Ricker Polsdorfer, MD
The most common cause of dangerous arrhythmias is a
heart attack, which results from heart disease. Prevention of arrhythmias is mostly a matter of reducing your risk of heart disease and then preventing subsequent rhythm disturbances if you survive the first one. However, there are a few measures that specifically influence your risk of arrhythmias.
Stress may raise your risk of arrhythmias if you have predisposing factors. If you need support or assistance in reducing stress, you may want to try some of the following techniques:
Ask your doctor or pharmacist what effect your medications will have on heart rhythm. If you are predisposed to arrhythmias, ask about substitutes for the drugs that can precipitate an abnormal rhythm. Be particularly wary of:
Avoid illegal drugs, especially cocaine, methedrine, and other amphetamines.
Smoking can increase the amount of fatty material that collects in your arteries.
Also remember that secondhand smoking is detrimental to your health. Make sure you're not exposed to cigarette smoke. When you quit smoking, your risk of heart disease drops significantly within the first year.
A diet low in saturated fat, trans fat, and cholesterol, and rich in whole grains, fruits, and vegetables will help lower cholesterol levels, blood pressure, and body weight—three heart attack risk factors. Follow the meal plan recommended by your doctor.
Also, there is evidence to suggest that supplementation with omega3 fatty acids may reduce the risk of arrhythmias. Talk to your doctor about this.
Follow your doctor’s recommendations for physical activity. After a heart attack, he or she will likely refer you to a cardiac rehabilitation program, which will help you establish a life-long exercise plan and monitor your initial program. Choose exercises you enjoy and will make a regular part of your day. Strive to maintain an exercise program that keeps you fit and at a healthy weight. For most people, this could include walking briskly or participating in another aerobic activity for at least 30 minutes per day.
Follow the dietary and exercise plan recommended by your doctor or dietitian. Being overweight or obese is associated with higher risk of heart attack, and losing weight lowers that risk. To lose weight, consume fewer calories than you expend. To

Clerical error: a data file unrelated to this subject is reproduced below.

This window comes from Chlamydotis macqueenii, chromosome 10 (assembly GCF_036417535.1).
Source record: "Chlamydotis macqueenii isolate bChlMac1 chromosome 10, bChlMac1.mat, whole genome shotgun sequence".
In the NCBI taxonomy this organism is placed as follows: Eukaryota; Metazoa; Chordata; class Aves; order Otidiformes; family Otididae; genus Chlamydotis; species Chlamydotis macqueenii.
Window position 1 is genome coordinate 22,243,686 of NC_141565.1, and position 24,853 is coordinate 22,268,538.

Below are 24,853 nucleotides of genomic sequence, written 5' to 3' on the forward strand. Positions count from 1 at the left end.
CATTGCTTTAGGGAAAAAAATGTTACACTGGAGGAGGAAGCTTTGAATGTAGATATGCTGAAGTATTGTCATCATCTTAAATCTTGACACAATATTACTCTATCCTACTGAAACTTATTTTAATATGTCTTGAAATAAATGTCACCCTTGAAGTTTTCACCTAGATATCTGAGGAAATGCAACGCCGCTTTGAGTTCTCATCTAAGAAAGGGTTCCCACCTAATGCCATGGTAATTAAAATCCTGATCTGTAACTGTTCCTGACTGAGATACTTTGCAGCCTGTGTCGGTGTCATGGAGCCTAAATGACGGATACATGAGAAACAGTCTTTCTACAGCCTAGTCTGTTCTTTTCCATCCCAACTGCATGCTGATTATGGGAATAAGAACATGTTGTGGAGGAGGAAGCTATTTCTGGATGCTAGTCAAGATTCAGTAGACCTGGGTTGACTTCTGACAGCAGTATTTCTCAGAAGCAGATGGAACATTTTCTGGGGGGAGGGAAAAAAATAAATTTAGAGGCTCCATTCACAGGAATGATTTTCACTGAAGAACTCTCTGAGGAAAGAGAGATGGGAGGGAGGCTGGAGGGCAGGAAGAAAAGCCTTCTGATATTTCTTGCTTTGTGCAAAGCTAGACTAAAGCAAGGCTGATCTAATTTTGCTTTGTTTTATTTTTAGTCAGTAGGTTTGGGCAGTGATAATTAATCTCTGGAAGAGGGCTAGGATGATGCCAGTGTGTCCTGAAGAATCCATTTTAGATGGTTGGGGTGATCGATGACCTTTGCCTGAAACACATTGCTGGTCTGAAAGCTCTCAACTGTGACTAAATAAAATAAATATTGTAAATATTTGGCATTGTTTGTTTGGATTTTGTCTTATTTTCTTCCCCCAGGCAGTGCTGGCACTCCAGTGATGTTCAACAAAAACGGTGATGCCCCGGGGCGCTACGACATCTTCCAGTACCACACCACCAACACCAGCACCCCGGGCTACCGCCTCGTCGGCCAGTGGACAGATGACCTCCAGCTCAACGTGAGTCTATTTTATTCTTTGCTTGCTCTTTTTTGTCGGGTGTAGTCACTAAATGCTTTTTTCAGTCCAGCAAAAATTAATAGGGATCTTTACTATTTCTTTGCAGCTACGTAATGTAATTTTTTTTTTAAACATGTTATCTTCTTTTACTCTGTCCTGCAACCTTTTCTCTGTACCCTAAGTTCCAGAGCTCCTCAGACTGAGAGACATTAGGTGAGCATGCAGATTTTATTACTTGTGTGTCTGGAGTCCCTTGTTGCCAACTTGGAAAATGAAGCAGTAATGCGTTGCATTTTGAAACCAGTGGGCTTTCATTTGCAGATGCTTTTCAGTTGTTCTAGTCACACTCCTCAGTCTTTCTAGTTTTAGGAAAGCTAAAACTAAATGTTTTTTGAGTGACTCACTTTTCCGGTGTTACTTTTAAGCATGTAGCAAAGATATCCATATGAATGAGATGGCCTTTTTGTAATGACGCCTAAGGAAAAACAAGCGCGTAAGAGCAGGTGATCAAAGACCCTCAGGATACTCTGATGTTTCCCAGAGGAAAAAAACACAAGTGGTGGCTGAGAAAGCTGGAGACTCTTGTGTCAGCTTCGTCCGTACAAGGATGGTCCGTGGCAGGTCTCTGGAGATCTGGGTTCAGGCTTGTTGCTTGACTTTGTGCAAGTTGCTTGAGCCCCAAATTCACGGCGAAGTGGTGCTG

maintain a healthy weight, eat an amount of calories equal to the calories you expend. One indicator of a healthy weight is body mass index (BMI). BMI of 25 and above is associated with high blood cholesterol, high blood pressure and increased risk of heart disease.
Heavy drinking is associated with increased risk of heart attack. Moderate drinking may lower the risk of heart attack. Moderate drinking is one drink per day for women and two drinks per day for men. One drink equals 12 ounces of beer or four ounces of wine or one ounce of 100-proof spirits. In addition, be aware that alcohol may interfere with your medications, and chronic intake of alcohol may have deleterious effects on your health.
Your doctor may prescribe medications to reduce your risk of heart disease. These may include medications to lower your blood pressure, manage your cholesterol levels, or manage
(if you have diabetes). If your doctor has prescribed medications, take them exactly as directed and report side effects to your healthcare provider immediately. Do not skip pills or stop taking them without consulting your healthcare provider.
American Dietetic Association website. Available at:
American Heart Association website. Available at:
Harrison's Principles of Internal Medicine.
14th ed. McGraw-Hill; 1998.
National Heart, Lung, and Blood Institute website. Available at:
Leaf A. Omega-3 fatty acids and prevention of arrhythmias.
Curr Opin Lipidol.
Last reviewed September 2012 by Michael J. Fucci, DO
Please be aware that this information is provided to supplement the care provided by your physician. It is neither intended nor implied to be a substitute for professional medical advice. CALL YOUR HEALTHCARE PROVIDER IMMEDIATELY IF YOU THINK YOU MAY HAVE A MEDICAL EMERGENCY. Always seek the advice of your physician or other qualified health provider prior to starting any new treatment or with any questions you may have regarding a medical condition.
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